Orbit Culture is making big waves in the contemporary Metal scene. This Swedish quartet started out a decade ago and there is a groundswell of rumblings that they could be one of the next hottest acts in the genre. Their rare and remarkable talent would absolutely deserve such recognition. Even in their earlier years, they went over and above the traditional melodeath elements by supplementing them with more fervid aptitude. Now they are preparing to release their fourth full-length album, Descent (Seek & Strike Records) and these savvy Swedes have taken their dynamically different drive to new heights by creating songs laden with more fortitude and technicalities.Continue reading →
Being based in the US, you’d probably expect a relatively new band like Astralborne, formed in 2018, to adopt more popular current musical traits in order to attract attention. However, instead of going for standard metalcore vocal trappings or deathcore breakdowns in drop Z, the enterprising Ohioans keep clean singing and Djent at the door, owing far more to the likes of European melodeath acts such as Arch Enemy, (early) In Flames and Amon Amarth.
Finland is home to some of the most acclaimed Melodic Death Metal bands in the scene. This chilly, cool country is heated up by the vast amount of fiery talent offered by their locals. Before the Dawn was one of these great acts that proudly waved the banner of MeloDeath high. Shortly after the release of their very successful record, Rise of the Phoenix in 2012, the band went on hiatus. Now the Finnish fellas are preparing to release their first album after their ten-year absence. With a new lineup, a revived energy, and an eagerness to share their sound again, the band is back with Stormbringers (Napalm Records).
It has been nine years since Scar Symmetry released their previous album and the first in a planned trilogy, and time has seemingly not been the kindest to them since then with a plethora of delays (am pretty sure we can all guess one of them by now) preventing them releasing any form of follow up.
Upstairs at the Worcester Palladium, a venue that most closely resembles a bougie studio apartment, was the host of one of the most anticipated tours of the early summer. Let’s take a journey through the March to Milwaukee Tour, featuring supergroup The Halo Effect, Unearth, and High Command. First up for the night on this world premiere tour was Worcester Massachusetts’ own High Command. Bringing old-school heavy metal, a chain-link microphone stand, a guitarist wearing an executioner’s mask, and an 8-foot-long, broadsword on the stage… these folks sure as hell know how to open up a show. Pummeling riffs, teeth-grinding vocals, and grooves are so infectious. you may want to call a doctor afterward. If you close your eyes you would think that UFO and Goatwhore made a band together. Brandishing a long sword out on stage, I straight up thought they were going to break a pipe in the ceiling… remember, we’re upstairs at the Palladium. You got 8.5-foot ceilings, MAX. Awesome band, I had no idea that they were a local band until after the show. But that only makes the next band of the show even more hype moment for the crowd.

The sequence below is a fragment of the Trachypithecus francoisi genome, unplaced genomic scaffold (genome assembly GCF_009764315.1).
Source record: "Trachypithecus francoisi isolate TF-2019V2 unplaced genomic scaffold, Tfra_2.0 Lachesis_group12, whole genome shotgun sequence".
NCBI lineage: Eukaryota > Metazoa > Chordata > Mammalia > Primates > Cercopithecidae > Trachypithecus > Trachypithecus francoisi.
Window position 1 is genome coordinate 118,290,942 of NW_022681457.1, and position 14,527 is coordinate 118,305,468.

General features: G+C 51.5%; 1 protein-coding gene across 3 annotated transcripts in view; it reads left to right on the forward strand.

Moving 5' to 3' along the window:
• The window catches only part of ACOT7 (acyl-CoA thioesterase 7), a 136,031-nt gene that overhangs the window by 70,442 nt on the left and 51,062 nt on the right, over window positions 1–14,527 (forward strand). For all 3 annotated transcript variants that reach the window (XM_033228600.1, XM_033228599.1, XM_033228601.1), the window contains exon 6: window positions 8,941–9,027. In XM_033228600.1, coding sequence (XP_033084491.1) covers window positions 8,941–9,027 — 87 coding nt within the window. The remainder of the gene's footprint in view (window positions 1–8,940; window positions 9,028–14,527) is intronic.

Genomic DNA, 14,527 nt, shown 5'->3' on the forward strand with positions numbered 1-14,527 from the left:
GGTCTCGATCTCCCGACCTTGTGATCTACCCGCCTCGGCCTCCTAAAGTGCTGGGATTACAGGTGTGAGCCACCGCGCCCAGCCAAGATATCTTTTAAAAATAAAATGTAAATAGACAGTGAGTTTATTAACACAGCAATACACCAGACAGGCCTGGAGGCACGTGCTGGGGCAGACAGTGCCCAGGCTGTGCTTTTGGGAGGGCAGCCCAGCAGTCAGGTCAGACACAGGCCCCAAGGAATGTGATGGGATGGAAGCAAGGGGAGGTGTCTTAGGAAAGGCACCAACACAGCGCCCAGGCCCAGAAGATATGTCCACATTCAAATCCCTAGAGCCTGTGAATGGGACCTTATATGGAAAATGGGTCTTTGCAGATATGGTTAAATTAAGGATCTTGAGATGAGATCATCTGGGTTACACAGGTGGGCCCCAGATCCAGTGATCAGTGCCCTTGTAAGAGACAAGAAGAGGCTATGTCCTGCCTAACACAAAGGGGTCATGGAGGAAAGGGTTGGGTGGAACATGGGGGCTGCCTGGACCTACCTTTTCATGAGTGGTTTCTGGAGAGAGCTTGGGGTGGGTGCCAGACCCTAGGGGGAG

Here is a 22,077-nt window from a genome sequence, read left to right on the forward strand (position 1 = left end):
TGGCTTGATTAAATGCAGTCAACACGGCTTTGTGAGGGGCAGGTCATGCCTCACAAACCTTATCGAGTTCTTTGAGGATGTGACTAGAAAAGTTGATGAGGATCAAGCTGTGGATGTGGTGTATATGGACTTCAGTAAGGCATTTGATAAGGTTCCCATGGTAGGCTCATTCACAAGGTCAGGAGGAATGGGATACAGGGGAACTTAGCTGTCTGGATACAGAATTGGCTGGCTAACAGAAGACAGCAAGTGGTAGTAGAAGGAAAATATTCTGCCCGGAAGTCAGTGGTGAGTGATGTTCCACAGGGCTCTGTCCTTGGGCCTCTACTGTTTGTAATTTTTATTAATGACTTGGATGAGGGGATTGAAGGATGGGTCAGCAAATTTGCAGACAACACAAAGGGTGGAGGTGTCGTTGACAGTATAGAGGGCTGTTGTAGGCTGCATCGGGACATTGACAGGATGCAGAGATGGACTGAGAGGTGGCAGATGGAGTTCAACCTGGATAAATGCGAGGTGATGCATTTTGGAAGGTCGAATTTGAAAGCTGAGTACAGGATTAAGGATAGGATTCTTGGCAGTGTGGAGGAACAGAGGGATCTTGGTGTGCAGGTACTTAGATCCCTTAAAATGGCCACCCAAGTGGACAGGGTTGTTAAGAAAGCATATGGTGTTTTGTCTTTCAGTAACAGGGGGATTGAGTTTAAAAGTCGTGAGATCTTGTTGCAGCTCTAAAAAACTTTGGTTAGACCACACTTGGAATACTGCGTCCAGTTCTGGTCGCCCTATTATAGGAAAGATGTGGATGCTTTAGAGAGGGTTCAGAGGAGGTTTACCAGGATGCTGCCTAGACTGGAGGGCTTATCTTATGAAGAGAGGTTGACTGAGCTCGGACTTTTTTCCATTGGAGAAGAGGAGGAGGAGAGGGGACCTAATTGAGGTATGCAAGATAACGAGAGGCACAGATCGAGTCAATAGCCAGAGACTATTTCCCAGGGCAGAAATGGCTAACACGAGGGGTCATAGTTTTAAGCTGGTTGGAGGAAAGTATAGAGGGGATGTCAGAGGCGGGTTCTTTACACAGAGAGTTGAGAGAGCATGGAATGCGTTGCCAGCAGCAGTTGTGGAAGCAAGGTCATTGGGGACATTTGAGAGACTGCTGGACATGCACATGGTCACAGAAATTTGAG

While paring Enforced’s third album, War Remains (Century Media) down to a violent interbreeding of Seasons In The Abyss and Nightmare Logic may seem a little unfair and reductive, nonetheless, it immediately focuses the mind on the sort of aggressive perfection you have in store on this utter treat of metallic pummelling. Continue reading →
April showers started to sprinkle when a line of people outside the Royal Oak Music Theatre, located in the Detroit suburbs, began to move. The long queue was due to the fact the Metalcore masters, August Burns Red was in town to celebrate their 20-year anniversary. They brought along The Devil Wears Prada and Bleed from Within to help them party. Many rejoiced when the doors of the historic movie palace finally opened. Sneakers skidded across the art-deco hall and clamored straight to the front row claiming their spot to witness such acclaimed acts in their favorite genre. Soon the large, multi-level venue was flooded with flannel and a raucous was raised as many eager fans awaited their heroes to take the stage.Continue reading →